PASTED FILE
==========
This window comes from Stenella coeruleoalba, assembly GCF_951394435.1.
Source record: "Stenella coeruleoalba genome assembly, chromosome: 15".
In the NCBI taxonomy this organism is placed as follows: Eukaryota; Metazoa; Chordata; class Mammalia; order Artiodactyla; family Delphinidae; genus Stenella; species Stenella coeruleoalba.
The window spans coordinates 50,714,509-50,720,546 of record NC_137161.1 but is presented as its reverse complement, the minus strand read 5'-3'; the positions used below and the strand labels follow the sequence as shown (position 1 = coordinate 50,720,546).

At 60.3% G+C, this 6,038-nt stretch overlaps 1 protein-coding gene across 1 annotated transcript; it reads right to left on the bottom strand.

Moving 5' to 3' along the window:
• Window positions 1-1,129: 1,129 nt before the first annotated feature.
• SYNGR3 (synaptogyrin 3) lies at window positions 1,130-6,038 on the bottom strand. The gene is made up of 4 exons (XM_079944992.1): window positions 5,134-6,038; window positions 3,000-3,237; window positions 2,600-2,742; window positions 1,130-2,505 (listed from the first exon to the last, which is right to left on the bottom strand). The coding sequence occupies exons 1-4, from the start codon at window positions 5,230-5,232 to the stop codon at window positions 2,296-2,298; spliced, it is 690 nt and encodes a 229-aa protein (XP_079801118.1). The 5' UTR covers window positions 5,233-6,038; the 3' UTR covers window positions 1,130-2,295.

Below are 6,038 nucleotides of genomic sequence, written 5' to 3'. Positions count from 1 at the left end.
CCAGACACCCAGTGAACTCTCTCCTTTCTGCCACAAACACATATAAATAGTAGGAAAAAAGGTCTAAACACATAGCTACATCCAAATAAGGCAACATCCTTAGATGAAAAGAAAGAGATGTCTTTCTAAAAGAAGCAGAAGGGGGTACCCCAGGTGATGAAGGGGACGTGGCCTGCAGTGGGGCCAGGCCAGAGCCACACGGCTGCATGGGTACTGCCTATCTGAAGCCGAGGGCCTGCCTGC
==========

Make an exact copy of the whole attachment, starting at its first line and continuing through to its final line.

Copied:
This window comes from Stenella coeruleoalba, assembly GCF_951394435.1.
Source record: "Stenella coeruleoalba genome assembly, chromosome: 15".
In the NCBI taxonomy this organism is placed as follows: Eukaryota; Metazoa; Chordata; class Mammalia; order Artiodactyla; family Delphinidae; genus Stenella; species Stenella coeruleoalba.
The window spans coordinates 50,714,509-50,720,546 of record NC_137161.1 but is presented as its reverse complement, the minus strand read 5'-3'; the positions used below and the strand labels follow the sequence as shown (position 1 = coordinate 50,720,546).

At 60.3% G+C, this 6,038-nt stretch overlaps 1 protein-coding gene across 1 annotated transcript; it reads right to left on the bottom strand.

Moving 5' to 3' along the window:
• Window positions 1-1,129: 1,129 nt before the first annotated feature.
• SYNGR3 (synaptogyrin 3) lies at window positions 1,130-6,038 on the bottom strand. The gene is made up of 4 exons (XM_079944992.1): window positions 5,134-6,038; window positions 3,000-3,237; window positions 2,600-2,742; window positions 1,130-2,505 (listed from the first exon to the last, which is right to left on the bottom strand). The coding sequence occupies exons 1-4, from the start codon at window positions 5,230-5,232 to the stop codon at window positions 2,296-2,298; spliced, it is 690 nt and encodes a 229-aa protein (XP_079801118.1). The 5' UTR covers window positions 5,233-6,038; the 3' UTR covers window positions 1,130-2,295.

Below are 6,038 nucleotides of genomic sequence, written 5' to 3'. Positions count from 1 at the left end.
CCAGACACCCAGTGAACTCTCTCCTTTCTGCCACAAACACATATAAATAGTAGGAAAAAAGGTCTAAACACATAGCTACATCCAAATAAGGCAACATCCTTAGATGAAAAGAAAGAGATGTCTTTCTAAAAGAAGCAGAAGGGGGTACCCCAGGTGATGAAGGGGACGTGGCCTGCAGTGGGGCCAGGCCAGAGCCACACGGCTGCATGGGTACTGCCTATCTGAAGCCGAGGGCCTGCCTGC